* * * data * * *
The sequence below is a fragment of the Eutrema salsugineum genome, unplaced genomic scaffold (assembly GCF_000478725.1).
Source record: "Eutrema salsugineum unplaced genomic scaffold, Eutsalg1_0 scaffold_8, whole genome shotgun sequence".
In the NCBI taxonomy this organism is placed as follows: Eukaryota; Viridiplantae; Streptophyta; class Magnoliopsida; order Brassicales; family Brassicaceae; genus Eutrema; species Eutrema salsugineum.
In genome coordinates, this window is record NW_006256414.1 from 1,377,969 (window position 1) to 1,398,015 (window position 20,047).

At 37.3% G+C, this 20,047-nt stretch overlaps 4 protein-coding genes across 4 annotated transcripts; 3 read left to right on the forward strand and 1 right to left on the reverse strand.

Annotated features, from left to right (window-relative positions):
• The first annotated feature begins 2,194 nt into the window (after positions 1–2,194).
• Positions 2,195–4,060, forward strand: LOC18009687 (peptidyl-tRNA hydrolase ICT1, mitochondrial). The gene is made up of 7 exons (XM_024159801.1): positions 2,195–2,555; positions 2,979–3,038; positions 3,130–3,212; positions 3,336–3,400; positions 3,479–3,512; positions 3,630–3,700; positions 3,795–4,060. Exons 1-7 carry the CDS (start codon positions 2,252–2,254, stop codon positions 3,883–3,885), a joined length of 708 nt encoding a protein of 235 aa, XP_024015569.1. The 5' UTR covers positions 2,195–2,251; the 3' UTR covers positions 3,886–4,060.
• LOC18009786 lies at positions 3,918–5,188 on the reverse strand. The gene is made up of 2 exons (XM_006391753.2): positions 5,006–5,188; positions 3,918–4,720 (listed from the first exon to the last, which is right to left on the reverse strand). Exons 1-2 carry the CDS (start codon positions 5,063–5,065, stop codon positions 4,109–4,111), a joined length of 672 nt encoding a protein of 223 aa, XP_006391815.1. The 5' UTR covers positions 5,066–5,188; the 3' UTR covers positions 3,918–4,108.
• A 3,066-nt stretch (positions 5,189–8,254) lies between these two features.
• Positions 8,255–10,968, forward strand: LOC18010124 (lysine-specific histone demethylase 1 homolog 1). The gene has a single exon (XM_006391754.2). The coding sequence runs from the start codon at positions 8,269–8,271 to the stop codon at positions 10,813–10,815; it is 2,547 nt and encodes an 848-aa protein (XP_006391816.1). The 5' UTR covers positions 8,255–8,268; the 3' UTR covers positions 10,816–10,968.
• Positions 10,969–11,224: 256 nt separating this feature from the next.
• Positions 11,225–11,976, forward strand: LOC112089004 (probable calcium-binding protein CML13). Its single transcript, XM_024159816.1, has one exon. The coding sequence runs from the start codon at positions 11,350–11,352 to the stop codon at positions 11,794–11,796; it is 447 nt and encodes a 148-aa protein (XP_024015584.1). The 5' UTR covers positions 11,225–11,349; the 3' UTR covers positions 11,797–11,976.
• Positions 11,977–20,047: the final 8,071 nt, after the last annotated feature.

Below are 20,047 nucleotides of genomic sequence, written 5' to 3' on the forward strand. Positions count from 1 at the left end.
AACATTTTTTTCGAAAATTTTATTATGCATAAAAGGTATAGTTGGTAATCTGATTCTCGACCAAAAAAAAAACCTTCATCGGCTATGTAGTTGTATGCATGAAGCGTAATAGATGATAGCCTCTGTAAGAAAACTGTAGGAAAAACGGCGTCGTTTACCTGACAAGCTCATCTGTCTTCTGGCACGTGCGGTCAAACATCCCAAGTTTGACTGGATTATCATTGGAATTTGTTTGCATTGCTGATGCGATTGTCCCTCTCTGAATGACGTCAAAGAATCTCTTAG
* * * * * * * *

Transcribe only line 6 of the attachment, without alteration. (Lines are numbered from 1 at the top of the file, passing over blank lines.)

Annotated features, from left to right (window-relative positions):